Rewards and Challenges of Wellness Directors

A wellness director is responsible for improving the health and wellness of the employees where he or she works or the participants at a community center. As such, one of the most rewarding aspects of the job is overseeing successful health and wellness programs that make a positive difference in people's lives. In addition, managing a team of employees who help implement health and wellness programs can feel rewarding to wellness directors who enjoy management and leadership. One of the challenges that wellness directors will face is ensuring that programs are successful while also staying within the budget given to the director for those programs. Implementation of some programs is costly, and a failed program can make it difficult to implement different or new programs down the line. The financial responsibilities of the position is why a degree in business is so valuable. Wellness directors must be willing to analyze programs carefully and completely before they are implemented.

Getting Started

Getting started as a wellness director means embarking on several years of college, as well as time spent in a subordinate position on a director's team. High school students interested in becoming a wellness director will want to choose a health care related position for undergraduate school. Taking extra classes before entering college may help. Health, biology, and science courses are valuable investments of time during high school. A minor in business may also improve a student's future prospects.

After completing an undergraduate degree, a student should look into graduate degrees in areas like business or management. An advanced degree in a health are like nutrition or exercise science may also offer an appropriate education for the position. However, classes in business, finance, and management are important for ensuring a wellness director can provide valuable health programs to employees while remaining within budget guidelines set for those programs.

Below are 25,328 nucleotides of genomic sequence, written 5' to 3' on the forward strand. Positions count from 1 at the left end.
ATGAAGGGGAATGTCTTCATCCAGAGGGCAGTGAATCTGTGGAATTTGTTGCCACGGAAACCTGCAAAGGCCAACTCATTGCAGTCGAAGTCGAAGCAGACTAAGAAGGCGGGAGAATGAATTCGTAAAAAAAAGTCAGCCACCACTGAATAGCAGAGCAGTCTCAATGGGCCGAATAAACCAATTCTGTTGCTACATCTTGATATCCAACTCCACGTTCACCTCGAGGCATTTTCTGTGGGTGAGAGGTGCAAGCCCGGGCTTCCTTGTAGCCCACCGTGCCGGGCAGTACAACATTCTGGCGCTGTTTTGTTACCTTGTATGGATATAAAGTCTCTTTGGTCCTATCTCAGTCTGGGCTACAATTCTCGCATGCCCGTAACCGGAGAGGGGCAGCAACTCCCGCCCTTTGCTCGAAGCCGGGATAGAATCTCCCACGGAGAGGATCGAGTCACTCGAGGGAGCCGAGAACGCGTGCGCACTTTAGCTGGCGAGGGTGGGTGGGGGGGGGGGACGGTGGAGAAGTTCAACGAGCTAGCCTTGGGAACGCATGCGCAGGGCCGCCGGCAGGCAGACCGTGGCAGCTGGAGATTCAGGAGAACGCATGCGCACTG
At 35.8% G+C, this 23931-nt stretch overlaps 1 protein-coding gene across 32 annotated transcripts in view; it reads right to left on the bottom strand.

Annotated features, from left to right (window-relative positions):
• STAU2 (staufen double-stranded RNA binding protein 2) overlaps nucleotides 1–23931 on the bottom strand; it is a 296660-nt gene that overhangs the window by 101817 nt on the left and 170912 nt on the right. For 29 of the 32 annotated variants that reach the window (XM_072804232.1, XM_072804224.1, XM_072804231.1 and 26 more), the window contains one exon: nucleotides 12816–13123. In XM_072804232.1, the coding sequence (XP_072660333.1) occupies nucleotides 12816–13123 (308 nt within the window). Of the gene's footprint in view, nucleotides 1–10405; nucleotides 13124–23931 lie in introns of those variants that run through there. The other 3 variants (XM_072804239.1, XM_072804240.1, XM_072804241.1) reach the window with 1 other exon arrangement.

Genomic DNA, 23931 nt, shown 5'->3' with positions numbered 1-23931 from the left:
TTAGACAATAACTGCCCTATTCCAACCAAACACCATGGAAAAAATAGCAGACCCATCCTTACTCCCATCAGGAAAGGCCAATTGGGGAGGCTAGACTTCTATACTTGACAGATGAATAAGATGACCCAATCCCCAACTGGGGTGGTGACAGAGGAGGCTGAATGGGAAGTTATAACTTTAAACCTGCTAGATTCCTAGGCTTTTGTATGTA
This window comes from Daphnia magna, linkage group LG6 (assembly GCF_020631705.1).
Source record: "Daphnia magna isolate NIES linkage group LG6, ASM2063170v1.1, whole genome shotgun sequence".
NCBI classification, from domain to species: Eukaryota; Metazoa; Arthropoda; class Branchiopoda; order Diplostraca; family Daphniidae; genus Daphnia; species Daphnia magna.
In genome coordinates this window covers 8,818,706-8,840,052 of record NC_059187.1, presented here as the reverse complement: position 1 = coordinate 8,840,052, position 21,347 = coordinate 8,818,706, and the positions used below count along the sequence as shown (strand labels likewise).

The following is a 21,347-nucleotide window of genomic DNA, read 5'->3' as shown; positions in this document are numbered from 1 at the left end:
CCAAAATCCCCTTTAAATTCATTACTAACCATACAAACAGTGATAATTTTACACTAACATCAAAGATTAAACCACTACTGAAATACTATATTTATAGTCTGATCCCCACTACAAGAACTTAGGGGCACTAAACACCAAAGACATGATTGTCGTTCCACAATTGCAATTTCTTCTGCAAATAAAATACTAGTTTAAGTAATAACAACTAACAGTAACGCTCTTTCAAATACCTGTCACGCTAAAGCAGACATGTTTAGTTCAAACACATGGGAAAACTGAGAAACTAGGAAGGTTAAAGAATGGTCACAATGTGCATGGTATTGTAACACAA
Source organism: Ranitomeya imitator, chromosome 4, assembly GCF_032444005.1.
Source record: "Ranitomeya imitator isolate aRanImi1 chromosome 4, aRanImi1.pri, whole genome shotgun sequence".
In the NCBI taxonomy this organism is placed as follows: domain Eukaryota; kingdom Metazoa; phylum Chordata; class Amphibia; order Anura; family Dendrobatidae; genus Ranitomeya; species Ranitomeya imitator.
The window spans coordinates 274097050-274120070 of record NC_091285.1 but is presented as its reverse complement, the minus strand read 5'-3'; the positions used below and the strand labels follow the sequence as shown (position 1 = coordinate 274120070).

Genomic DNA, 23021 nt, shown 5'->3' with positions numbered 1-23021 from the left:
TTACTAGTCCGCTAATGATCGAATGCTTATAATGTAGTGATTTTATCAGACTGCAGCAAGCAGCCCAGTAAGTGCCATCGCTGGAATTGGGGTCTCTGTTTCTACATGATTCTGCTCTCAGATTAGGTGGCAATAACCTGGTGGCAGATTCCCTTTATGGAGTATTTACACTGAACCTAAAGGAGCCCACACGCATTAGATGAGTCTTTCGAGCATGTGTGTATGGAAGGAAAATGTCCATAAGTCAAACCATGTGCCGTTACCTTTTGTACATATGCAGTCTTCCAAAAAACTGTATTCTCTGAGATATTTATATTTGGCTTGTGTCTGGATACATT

Future Outlook

Health-oriented professions are enjoying popularity in growth of available positions, and wellness directors are no exception. According to a recent article from The Atlantic, the United States health care sector grew at an astonishing ten times the rate of other jobs in the economy from 2003 to 2013. In fact, health care has been on an upward trajectory since the 1990s even as other American jobs have declined with the move of many jobs to offshore locations. The job outlook numbers from the BLS suggest around 99,400 were employed in the industry in 2012. That number is expected to increase by 21% during the period of 2012 to 2022. That means growth of around 21,400 positions may occur over the next several years. Graduates seeking work as wellness directors may inquire with corporations that need such departments, as well as health care facilities like hospitals, community centers, and local government departments. Students with an interest in improving the health of their co-workers, as well as an interest in leading others in a position of management will thrive in the position of wellness director. The position requires that the director take on important responsibilities regarding the health of co-workers, and the results of health and wellness programs can offer a very rewarding experience. is an advertising-supported site. Featured or trusted partner programs and all school search, finder, or match results are for schools that compensate us. This compensation does not influence our school rankings, resource guides, or other editorially-independent information published on this site.